Part of being an equine veterinarian is being on-call for emergencies. Unique to large animal vets, on-call can be 24 hours a day, 365 days a year for the solo practitioner. After a day full of ERs, two calls in particular, left me pondering OC and all that it encompasses.
Some clients will call the vet out for minor wounds, while others seem to call for only very critical circumstances. And some, you just never know what to expect. This post is an example of the latter, a serious wound sustained in the field. GRAPHIC IMAGES ARE IN THIS POST.
Every two weeks, we partake in the practice’s traditional doctors’ meeting. This is a source of intrigue and curiosity for assistants, who constantly wonder what a group of doctors talk about across a table.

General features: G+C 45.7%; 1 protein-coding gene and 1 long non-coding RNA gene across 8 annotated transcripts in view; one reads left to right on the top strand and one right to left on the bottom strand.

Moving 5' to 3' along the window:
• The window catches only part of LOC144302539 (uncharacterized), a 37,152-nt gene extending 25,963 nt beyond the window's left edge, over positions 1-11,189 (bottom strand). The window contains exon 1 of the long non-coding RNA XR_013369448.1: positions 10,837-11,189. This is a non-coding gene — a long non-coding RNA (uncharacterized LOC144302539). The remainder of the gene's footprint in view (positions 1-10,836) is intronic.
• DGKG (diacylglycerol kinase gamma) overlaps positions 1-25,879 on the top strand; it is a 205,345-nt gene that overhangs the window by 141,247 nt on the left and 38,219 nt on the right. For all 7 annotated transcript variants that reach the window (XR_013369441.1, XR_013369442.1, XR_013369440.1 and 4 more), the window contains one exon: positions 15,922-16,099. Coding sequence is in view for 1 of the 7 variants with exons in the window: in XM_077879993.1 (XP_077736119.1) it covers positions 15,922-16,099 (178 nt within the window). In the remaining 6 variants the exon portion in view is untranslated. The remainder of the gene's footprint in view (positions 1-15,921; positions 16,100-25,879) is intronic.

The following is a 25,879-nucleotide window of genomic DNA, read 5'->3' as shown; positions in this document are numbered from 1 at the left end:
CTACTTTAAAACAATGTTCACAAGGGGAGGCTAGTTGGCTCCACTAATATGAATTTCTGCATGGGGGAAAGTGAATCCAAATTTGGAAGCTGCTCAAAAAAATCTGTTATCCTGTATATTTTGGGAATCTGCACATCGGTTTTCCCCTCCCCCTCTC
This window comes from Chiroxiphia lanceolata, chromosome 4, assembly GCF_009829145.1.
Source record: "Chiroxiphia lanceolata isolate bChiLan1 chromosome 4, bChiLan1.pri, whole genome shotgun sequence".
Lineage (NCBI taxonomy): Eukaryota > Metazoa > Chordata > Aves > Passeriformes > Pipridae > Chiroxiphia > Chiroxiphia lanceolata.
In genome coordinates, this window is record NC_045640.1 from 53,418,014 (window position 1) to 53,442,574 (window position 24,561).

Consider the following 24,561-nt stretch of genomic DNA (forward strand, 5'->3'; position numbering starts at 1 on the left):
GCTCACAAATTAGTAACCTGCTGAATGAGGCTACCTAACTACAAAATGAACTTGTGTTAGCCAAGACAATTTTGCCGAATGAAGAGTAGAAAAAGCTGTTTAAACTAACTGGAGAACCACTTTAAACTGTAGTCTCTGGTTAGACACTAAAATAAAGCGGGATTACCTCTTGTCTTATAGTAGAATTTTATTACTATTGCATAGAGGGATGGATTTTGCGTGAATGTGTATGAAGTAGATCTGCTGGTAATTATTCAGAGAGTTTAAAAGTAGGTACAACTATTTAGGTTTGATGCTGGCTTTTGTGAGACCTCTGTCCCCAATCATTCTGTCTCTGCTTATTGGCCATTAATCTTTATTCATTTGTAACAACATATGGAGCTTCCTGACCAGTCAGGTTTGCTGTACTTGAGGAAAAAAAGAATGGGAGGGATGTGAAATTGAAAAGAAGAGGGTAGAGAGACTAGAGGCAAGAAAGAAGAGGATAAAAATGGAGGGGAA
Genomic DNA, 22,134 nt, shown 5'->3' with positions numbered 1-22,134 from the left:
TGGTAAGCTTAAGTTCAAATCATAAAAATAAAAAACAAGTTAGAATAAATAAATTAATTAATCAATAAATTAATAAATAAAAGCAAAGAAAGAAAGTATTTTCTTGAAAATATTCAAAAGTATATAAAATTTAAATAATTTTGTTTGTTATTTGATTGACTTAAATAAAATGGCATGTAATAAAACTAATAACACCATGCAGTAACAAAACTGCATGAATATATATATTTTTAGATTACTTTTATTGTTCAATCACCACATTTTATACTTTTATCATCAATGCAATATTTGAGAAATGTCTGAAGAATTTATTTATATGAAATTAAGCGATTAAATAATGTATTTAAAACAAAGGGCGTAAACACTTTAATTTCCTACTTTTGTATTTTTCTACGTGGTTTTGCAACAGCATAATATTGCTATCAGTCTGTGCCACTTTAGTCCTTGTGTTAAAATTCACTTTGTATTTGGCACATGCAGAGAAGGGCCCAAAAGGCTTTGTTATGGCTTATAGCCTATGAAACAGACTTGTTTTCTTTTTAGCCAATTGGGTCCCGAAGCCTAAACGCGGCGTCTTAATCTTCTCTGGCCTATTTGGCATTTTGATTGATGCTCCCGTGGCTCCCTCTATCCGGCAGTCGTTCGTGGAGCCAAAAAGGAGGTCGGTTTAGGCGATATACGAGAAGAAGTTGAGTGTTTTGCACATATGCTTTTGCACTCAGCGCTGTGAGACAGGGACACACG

Thoughts about those pursuing a career in veterinary medicine because they “don’t like people.”
There are certain patients and clients you know you’ll never forget. Some cases that almost haunt you, arising from the subconcious on a whim. Little reminders seem to be hidden in tiny corners and crevaces of every day life. This is the story of Thomas.
Like many rescues in the area,”Starfish Rescue” used to rotate through all the local vets. Almost as if going through phases. Before I eve stepped foot on the property, I was warned ahead of time. One, their bill is outstanding at over $5,000 owed. Two, overcrowding. Three, don’t be surprised if compliance is low. Four,Continue reading “When we cannot save them all, but we can save some”